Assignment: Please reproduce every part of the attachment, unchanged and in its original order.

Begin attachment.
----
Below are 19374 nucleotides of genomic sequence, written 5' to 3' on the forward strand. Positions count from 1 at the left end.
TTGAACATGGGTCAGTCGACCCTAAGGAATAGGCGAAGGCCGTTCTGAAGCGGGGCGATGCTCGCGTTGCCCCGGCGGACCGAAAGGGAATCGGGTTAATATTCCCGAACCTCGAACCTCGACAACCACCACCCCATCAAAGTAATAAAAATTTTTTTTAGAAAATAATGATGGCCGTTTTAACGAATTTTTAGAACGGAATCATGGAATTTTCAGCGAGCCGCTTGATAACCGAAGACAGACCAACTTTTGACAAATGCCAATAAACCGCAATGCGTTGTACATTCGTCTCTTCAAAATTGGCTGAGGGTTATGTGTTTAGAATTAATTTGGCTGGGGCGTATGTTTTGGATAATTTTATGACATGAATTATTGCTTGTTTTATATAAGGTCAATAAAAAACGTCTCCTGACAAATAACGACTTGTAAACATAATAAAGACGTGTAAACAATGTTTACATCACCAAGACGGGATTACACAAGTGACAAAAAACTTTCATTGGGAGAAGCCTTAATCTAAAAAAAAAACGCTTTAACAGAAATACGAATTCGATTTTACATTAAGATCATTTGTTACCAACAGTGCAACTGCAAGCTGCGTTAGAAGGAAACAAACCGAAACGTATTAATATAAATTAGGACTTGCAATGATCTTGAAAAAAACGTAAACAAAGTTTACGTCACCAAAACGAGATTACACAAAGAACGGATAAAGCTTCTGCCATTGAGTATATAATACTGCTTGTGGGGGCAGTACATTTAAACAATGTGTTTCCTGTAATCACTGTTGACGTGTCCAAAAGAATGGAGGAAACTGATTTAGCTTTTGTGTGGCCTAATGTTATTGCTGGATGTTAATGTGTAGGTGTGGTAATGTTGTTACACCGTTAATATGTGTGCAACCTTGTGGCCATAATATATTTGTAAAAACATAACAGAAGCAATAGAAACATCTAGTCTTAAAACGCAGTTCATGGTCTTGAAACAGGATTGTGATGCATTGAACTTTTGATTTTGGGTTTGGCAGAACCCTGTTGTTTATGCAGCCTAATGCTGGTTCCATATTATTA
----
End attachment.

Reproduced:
Below are 19374 nucleotides of genomic sequence, written 5' to 3' on the forward strand. Positions count from 1 at the left end.
TTGAACATGGGTCAGTCGACCCTAAGGAATAGGCGAAGGCCGTTCTGAAGCGGGGCGATGCTCGCGTTGCCCCGGCGGACCGAAAGGGAATCGGGTTAATATTCCCGAACCTCGAACCTCGACAACCACCACCCCATCAAAGTAATAAAAATTTTTTTTAGAAAATAATGATGGCCGTTTTAACGAATTTTTAGAACGGAATCATGGAATTTTCAGCGAGCCGCTTGATAACCGAAGACAGACCAACTTTTGACAAATGCCAATAAACCGCAATGCGTTGTACATTCGTCTCTTCAAAATTGGCTGAGGGTTATGTGTTTAGAATTAATTTGGCTGGGGCGTATGTTTTGGATAATTTTATGACATGAATTATTGCTTGTTTTATATAAGGTCAATAAAAAACGTCTCCTGACAAATAACGACTTGTAAACATAATAAAGACGTGTAAACAATGTTTACATCACCAAGACGGGATTACACAAGTGACAAAAAACTTTCATTGGGAGAAGCCTTAATCTAAAAAAAAAACGCTTTAACAGAAATACGAATTCGATTTTACATTAAGATCATTTGTTACCAACAGTGCAACTGCAAGCTGCGTTAGAAGGAAACAAACCGAAACGTATTAATATAAATTAGGACTTGCAATGATCTTGAAAAAAACGTAAACAAAGTTTACGTCACCAAAACGAGATTACACAAAGAACGGATAAAGCTTCTGCCATTGAGTATATAATACTGCTTGTGGGGGCAGTACATTTAAACAATGTGTTTCCTGTAATCACTGTTGACGTGTCCAAAAGAATGGAGGAAACTGATTTAGCTTTTGTGTGGCCTAATGTTATTGCTGGATGTTAATGTGTAGGTGTGGTAATGTTGTTACACCGTTAATATGTGTGCAACCTTGTGGCCATAATATATTTGTAAAAACATAACAGAAGCAATAGAAACATCTAGTCTTAAAACGCAGTTCATGGTCTTGAAACAGGATTGTGATGCATTGAACTTTTGATTTTGGGTTTGGCAGAACCCTGTTGTTTATGCAGCCTAATGCTGGTTCCATATTATTA